Willén K, Edgar JR, Hasegawa T, Tanaka N, Futter CE, Gouras GK. Mol Neurodegener. 2017 Aug 23;12(1):61. doi: 10.1186/s13024-017-0203-y.PMID: 28835279 


Pre-plaque conformational changes in Alzheimer's disease-linked Aβ and APP.

Klementieva O, Willén K, Martinsson I, Israelsson B, Engdahl A, Cladera J, Uvdal P, Gouras GK. Nat Commun. 2017 Mar 13;8:14726. doi: 10.1038/ncomms14726.PMID: 28287086 


High-resolution 3D reconstruction reveals intra-synaptic amyloid fibrils.

Capetillo-Zarate E, Gracia L, Yu F, Banfelder JR, Lin MT, Tampellini D, Gouras GK. Am J Pathol. 2011 Nov;179(5):2551-8. doi: 10.1016/j.ajpath.2011.07.045. Epub 2011 Sep 15.PMID: 21925470 


Effects of synaptic modulation on beta-amyloid, synaptophysin, and memory performance in Alzheimer's disease transgenic mice.

Tampellini D, Capetillo-Zarate E, Dumont M, Huang Z, Yu F, Lin MT, Gouras GK. J Neurosci. 2010 Oct 27;30(43):14299-304. doi: 10.1523/JNEUROSCI.3383-10.2010.PMID: 20980585 


Synaptic activity reduces intraneuronal Abeta, promotes APP transport to synapses, and protects against Abeta-related synaptic alterations.

Tampellini D, Rahman N, Gallo EF, Huang Z, Dumont M, Capetillo-Zarate E, Ma T, Zheng R, Lu B, Nanus DM, Lin MT, Gouras GK. J Neurosci. 2009 Aug 5;29(31):9704-13. doi: 10.1523/JNEUROSCI.2292-09.2009.PMID: 19657023


Co-occurrence of Alzheimer's disease ß-amyloid and τ pathologies at synapses.

Takahashi RH, Capetillo-Zarate E, Lin MT, Milner TA, Gouras GK. Neurobiol Aging. 2010 Jul;31(7):1145-52. doi: 10.1016/j.neurobiolaging.2008.07.021. Epub 2008 Sep 3.PMID: 18771816 


Internalized antibodies to the Abeta domain of APP reduce neuronal Abeta and protect against synaptic alterations.

Tampellini D, Magrané J, Takahashi RH, Li F, Lin MT, Almeida CG, Gouras GK. J Biol Chem. 2007 Jun 29;282(26):18895-906. doi: 10.1074/jbc.M700373200. Epub 2007 Apr 27.PMID: 17468102 


Beta-amyloid accumulation impairs multivesicular body sorting by inhibiting the ubiquitin-proteasome system.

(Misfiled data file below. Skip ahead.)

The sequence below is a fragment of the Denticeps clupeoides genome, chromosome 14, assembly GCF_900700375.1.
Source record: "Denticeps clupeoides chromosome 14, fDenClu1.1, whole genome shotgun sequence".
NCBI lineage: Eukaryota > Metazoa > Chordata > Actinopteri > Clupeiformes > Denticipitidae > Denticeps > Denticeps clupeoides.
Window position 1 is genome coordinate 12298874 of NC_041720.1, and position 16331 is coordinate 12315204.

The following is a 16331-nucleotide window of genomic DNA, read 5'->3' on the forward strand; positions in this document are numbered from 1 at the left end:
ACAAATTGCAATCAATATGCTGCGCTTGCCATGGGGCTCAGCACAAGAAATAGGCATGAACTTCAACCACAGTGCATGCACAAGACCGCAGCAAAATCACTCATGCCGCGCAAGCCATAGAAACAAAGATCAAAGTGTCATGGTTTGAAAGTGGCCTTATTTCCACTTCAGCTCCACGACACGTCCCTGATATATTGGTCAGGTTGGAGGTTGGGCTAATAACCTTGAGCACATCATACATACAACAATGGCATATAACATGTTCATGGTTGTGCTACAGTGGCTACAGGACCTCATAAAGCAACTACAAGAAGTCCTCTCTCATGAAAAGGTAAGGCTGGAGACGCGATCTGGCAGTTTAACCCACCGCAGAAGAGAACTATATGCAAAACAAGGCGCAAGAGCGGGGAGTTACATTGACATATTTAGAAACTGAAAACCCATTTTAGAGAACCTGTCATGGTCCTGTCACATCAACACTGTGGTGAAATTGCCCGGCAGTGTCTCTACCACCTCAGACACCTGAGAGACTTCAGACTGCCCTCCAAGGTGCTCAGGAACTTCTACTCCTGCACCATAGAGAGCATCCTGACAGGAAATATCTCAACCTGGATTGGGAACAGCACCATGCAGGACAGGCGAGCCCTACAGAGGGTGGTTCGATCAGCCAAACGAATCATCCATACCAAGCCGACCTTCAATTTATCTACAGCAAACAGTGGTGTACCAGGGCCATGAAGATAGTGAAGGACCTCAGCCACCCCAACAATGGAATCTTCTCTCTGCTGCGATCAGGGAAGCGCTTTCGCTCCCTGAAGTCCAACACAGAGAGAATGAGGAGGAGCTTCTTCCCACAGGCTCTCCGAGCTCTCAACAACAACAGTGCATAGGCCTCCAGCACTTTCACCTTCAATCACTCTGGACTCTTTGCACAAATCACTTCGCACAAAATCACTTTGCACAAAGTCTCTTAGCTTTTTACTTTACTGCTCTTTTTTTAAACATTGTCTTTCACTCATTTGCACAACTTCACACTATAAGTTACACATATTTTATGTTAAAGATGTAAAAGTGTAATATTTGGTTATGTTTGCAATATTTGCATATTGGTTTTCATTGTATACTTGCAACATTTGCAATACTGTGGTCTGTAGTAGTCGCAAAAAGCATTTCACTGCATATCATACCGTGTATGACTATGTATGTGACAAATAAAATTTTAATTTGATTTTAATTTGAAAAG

Almeida CG, Takahashi RH, Gouras GK. J Neurosci. 2006 Apr 19;26(16):4277-88. doi: 10.1523/JNEUROSCI.5078-05.2006.PMID: 16624948 


Beta-amyloid accumulation in APP mutant neurons reduces PSD-95 and GluR1 in synapses.

Almeida CG, Tampellini D, Takahashi RH, Greengard P, Lin MT, Snyder EM, Gouras GK. Neurobiol Dis. 2005 Nov;20(2):187-98. doi: 10.1016/j.nbd.2005.02.008.PMID: 16242627


Oligomerization of Alzheimer's beta-amyloid within processes and synapses of cultured neurons and brain.

Takahashi RH, Almeida CG, Kearney PF, Yu F, Lin MT, Milner TA, Gouras GK. J Neurosci. 2004 Apr 7;24(14):3592-9. doi: 10.1523/JNEUROSCI.5167-03.2004.PMID: 15071107 


Intraneuronal Alzheimer Abeta42 accumulates in multivesicular bodies and is associated with synaptic pathology.

Takahashi RH, Milner TA, Li F, Nam EE, Edgar MA, Yamaguchi H, Beal MF, Xu H, Greengard P, Gouras GK. Am J Pathol. 2002 Nov;161(5):1869-79. doi: 10.1016/s0002-9440(10)64463-x.PMID: 12414533 


Intraneuronal Abeta42 accumulation in human brain.

Gouras GK, Tsai J, Naslund J, Vincent B, Edgar M, Checler F, Greenfield JP, Haroutunian V, Buxbaum JD, Xu H, Greengard P, Relkin NR. Am J Pathol. 2000 Jan;156(1):15-20. doi: 10.1016/s0002-9440(10)64700-1.PMID: 10623648 



Expertise related to UN Sustainable Development Goals

In 2015, UN member states agreed to 17 global Sustainable Development Goals (SDGs) to end poverty, protect the planet and ensure prosperity for all. This person’s work contributes towards the following SDG(s):

  • SDG 3 - Good Health and Well-being

UKÄ subject classification

  • Medical and Health Sciences

Free keywords

  • Alzheimer's disease
  • Dementia
  • Neurodegenerative diseases
  • Ageing
  • Parkinson's disease